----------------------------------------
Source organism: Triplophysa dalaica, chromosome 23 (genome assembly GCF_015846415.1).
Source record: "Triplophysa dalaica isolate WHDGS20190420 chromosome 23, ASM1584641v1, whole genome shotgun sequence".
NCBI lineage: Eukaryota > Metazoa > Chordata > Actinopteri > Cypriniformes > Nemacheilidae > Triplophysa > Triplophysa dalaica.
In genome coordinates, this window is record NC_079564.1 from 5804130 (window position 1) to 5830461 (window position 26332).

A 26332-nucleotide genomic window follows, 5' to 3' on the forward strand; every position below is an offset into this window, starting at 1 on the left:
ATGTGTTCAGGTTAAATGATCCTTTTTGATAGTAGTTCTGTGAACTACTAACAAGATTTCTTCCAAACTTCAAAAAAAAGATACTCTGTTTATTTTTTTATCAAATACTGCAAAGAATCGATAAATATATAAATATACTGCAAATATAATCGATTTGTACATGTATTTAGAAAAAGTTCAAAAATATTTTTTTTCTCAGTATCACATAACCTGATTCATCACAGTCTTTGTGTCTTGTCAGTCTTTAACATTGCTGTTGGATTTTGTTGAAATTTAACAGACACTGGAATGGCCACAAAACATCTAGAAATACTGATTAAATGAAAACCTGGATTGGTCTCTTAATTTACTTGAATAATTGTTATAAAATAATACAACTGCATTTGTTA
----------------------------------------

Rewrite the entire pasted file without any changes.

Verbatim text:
Source organism: Triplophysa dalaica, chromosome 23 (genome assembly GCF_015846415.1).
Source record: "Triplophysa dalaica isolate WHDGS20190420 chromosome 23, ASM1584641v1, whole genome shotgun sequence".
NCBI lineage: Eukaryota > Metazoa > Chordata > Actinopteri > Cypriniformes > Nemacheilidae > Triplophysa > Triplophysa dalaica.
In genome coordinates, this window is record NC_079564.1 from 5804130 (window position 1) to 5830461 (window position 26332).

A 26332-nucleotide genomic window follows, 5' to 3' on the forward strand; every position below is an offset into this window, starting at 1 on the left:
ATGTGTTCAGGTTAAATGATCCTTTTTGATAGTAGTTCTGTGAACTACTAACAAGATTTCTTCCAAACTTCAAAAAAAAGATACTCTGTTTATTTTTTTATCAAATACTGCAAAGAATCGATAAATATATAAATATACTGCAAATATAATCGATTTGTACATGTATTTAGAAAAAGTTCAAAAATATTTTTTTTCTCAGTATCACATAACCTGATTCATCACAGTCTTTGTGTCTTGTCAGTCTTTAACATTGCTGTTGGATTTTGTTGAAATTTAACAGACACTGGAATGGCCACAAAACATCTAGAAATACTGATTAAATGAAAACCTGGATTGGTCTCTTAATTTACTTGAATAATTGTTATAAAATAATACAACTGCATTTGTTA